They do share a bit of the green though.  These bits are again highlighted by the thick black boxes.  When this sort of result is spread over the other 22 shared chromosomes, these first cousins will share on average about 1/8 of their DNA.

Another way to think about it is that after another generation or round of mixing, the two cousins’ chromosomes from their moms will be on average 1/4 the same.  Since the chromosomes from their moms only make up half of their DNA, in total they will only be 1/8 similar.  

Now let’s consider half siblings with the same dad, but different, un-related moms:

In this case, the common dad has a green and an orange chromosome.  I have grayed out mom’s chromosomes because again, they don’t matter here.

For half siblings with different moms but the same dad, the kids’ chromosomes from their moms will be very different.  For the chromosomes from the dad, the DNA will be ½ the same like for full siblings.  In total the half siblings will be ¼ the same at the level of DNA (half of the half DNA from the common parent. 

OK, now we are ready to tackle your question.  For this we need to fill in the gray parts of the half sibling diagram.  Here is what that might look like:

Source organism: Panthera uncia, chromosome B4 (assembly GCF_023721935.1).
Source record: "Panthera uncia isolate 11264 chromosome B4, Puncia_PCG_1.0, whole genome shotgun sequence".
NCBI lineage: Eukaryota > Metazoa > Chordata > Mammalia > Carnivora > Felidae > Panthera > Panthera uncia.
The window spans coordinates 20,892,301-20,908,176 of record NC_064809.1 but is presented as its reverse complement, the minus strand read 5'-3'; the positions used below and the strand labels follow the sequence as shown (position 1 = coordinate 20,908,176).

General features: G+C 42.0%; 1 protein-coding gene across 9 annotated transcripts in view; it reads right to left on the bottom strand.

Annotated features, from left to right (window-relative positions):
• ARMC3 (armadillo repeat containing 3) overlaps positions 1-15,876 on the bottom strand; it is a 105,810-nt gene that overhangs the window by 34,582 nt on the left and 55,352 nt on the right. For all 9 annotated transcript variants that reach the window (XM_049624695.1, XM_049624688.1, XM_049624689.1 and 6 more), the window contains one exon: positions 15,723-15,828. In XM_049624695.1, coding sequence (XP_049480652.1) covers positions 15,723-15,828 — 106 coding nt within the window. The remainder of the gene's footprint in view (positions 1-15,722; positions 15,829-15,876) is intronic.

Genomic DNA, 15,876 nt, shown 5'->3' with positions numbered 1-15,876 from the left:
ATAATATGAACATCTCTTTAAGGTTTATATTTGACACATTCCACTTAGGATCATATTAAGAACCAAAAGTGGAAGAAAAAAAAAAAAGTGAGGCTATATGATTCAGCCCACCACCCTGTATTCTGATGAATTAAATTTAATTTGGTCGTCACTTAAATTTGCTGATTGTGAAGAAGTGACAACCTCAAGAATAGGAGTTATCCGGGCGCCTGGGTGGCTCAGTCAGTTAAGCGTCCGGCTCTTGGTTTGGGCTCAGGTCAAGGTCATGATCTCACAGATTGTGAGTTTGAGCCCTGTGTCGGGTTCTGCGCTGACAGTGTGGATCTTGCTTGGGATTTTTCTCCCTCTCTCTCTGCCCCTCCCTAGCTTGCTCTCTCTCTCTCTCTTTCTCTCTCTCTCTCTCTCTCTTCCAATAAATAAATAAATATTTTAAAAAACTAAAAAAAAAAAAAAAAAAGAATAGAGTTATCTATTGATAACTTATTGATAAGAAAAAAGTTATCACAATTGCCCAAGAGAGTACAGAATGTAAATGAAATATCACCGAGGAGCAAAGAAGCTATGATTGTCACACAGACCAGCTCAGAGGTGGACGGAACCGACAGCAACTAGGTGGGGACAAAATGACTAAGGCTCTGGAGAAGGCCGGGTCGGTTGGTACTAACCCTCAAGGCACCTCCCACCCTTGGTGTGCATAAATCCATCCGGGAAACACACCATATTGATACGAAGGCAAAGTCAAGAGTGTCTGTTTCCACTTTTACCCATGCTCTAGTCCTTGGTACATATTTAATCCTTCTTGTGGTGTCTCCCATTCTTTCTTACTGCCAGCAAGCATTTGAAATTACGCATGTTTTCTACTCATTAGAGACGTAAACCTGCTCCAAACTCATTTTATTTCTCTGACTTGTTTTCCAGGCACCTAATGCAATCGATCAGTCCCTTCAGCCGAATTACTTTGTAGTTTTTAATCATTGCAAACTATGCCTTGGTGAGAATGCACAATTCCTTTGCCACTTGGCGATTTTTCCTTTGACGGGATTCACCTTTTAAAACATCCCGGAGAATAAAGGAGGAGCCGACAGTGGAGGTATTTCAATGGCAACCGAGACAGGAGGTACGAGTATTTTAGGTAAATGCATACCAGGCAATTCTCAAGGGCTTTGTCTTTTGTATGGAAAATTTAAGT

OK so the shared dad is still green and orange with the same results for the kids.  Moms’ DNA is a bit more complicated.

The moms are sisters so they share around half their DNA.  This is shown in the common blue and red areas on the first chromosome and the common pink and light blue areas on the second.  In the kids, only a small bit of the red is shared in the DNA coming from the mom (circled in black).  The shared DNA will be around ¼ on average (the shared dark blue DNA in this case).

So the chromosomes the kids get from the dad’s side will be ½ alike (like for full siblings).  The chromosomes the kids get from the mom’s side will be ¼ the same (like for cousins).  Overall, the kids will be 3/8 the same.

By Alicia Shep, Stanford University


Sometimes figuring out how related two family members are can be tricky.


DNA comes in long pieces called chromosomes.